We have started to talk a lot of engineers tackling some of the world’s most pressing problems involving health, agriculture, sanitation and education. And the more we dig, we more we find engineers applying their skills, talent and energy to solving humankind’s problems. One such organization I came across recently is the aptly named Engineers without Borders. Allied with the Rotarians (the folks who brought us Easter Seals), EWB has 200 chapters and 170 projects in 41 countries. Check them out.
Watch designnews.com for more information and stories about the work EWB and other organizations like it are doing. And if you know of engineers doing wonderful things, we’d like to know about it to help and and recognize them.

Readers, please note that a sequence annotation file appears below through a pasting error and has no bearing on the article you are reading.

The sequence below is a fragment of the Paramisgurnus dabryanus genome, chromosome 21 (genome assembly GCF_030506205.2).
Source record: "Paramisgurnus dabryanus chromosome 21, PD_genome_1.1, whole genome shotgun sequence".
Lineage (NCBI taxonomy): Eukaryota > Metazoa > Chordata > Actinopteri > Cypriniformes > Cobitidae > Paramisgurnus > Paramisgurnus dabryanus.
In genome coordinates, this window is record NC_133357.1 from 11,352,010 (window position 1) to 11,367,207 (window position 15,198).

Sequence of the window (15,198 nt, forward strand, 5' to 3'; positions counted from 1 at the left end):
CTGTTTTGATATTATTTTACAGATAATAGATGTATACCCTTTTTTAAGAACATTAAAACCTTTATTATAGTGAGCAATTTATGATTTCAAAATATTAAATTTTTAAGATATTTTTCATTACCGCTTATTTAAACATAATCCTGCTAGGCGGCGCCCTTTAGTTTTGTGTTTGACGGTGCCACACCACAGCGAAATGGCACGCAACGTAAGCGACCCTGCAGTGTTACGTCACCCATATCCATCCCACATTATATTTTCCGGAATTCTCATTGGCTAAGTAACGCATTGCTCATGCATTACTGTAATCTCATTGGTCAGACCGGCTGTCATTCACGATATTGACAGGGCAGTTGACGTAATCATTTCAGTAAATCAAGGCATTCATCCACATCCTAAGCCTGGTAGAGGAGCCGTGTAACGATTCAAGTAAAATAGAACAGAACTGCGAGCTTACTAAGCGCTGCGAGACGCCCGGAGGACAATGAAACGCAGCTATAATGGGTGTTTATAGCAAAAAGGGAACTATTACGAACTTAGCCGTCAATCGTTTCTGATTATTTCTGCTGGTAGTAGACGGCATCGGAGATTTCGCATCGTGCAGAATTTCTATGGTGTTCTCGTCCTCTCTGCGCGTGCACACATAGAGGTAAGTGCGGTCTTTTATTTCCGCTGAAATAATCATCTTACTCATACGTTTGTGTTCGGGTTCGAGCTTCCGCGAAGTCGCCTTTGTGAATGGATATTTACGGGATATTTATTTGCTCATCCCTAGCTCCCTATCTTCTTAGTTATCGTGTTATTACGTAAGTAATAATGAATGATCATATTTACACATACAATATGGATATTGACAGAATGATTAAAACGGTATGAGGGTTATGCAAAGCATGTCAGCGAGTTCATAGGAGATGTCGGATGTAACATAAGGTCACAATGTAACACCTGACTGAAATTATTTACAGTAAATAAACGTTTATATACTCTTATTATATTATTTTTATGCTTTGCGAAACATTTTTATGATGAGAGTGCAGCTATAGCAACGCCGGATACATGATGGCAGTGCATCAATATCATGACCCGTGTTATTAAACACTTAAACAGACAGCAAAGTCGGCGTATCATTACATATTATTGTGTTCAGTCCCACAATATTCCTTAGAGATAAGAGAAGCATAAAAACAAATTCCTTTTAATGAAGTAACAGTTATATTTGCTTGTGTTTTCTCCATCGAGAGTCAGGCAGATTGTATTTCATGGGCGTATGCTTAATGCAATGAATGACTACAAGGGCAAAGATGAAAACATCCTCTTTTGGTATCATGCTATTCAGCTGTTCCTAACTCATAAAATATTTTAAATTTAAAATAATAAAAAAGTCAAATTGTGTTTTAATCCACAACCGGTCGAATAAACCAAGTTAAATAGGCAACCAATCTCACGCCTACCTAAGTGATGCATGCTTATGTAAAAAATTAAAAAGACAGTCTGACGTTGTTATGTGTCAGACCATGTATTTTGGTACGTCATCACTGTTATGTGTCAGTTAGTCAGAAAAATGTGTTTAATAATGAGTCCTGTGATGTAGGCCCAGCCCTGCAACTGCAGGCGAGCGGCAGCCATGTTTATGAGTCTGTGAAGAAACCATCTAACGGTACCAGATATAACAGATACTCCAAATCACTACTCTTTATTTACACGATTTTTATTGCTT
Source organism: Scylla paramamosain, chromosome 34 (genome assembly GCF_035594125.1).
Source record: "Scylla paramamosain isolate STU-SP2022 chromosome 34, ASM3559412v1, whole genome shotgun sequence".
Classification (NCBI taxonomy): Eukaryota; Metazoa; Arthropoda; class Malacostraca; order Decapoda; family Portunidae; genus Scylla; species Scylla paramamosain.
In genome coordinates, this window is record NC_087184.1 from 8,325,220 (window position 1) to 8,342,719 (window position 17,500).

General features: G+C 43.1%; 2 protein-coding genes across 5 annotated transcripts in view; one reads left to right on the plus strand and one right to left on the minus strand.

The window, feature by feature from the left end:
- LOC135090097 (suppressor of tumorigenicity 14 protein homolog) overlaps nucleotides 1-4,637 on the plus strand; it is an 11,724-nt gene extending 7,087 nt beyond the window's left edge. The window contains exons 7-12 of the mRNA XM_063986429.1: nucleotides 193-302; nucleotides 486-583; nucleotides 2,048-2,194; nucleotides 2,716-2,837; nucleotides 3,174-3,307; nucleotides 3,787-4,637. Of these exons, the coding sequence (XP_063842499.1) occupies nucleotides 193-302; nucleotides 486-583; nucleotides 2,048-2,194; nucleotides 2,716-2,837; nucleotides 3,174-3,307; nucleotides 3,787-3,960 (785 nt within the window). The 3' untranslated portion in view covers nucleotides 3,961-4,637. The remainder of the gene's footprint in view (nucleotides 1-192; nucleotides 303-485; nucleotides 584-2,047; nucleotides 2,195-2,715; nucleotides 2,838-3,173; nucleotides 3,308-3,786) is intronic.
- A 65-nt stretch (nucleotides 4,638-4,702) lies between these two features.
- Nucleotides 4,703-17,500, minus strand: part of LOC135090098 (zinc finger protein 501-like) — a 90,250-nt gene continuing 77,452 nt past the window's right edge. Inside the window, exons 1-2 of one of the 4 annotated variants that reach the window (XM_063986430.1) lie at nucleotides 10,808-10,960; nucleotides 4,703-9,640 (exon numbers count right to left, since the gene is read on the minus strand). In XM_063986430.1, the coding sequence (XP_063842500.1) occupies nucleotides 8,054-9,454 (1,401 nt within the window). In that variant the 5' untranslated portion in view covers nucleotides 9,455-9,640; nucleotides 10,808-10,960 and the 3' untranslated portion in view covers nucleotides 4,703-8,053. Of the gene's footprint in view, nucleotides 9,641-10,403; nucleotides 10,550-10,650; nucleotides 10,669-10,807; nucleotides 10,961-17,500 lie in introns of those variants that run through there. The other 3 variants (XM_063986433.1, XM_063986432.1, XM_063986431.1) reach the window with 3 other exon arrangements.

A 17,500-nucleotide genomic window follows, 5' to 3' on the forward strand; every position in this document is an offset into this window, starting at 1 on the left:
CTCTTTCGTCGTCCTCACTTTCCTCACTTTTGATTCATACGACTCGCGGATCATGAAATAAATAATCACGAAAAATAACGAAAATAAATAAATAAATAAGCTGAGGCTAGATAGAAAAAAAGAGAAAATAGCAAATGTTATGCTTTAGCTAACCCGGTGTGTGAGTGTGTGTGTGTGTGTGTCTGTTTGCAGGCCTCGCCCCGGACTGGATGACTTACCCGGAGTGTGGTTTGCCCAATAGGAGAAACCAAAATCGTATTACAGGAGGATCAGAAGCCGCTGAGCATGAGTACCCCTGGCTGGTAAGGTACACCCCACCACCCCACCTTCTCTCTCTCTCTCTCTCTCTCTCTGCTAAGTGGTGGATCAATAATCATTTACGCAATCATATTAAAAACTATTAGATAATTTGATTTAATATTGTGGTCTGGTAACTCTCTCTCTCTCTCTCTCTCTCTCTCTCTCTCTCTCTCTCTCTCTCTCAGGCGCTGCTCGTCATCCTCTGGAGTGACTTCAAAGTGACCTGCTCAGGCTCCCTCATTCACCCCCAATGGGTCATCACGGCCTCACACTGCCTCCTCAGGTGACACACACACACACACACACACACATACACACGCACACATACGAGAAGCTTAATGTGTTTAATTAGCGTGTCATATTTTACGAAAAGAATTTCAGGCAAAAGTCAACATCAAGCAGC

Two researchers from Cornell University have won a $100,000 grant from NASA to continue work to develop an energy-harvesting robotic eel the space agency aims to use to explore oceans on one of the moons of Jupiter.
Is the factory smarter than it used to be? From recent buzzwords, you’d think we’ve entered a new dimension in industrial plants, where robots run all physical functions wirelessly and humans do little more than program ever more capable robotics. Some of that is actually true, but it’s been true for a while.
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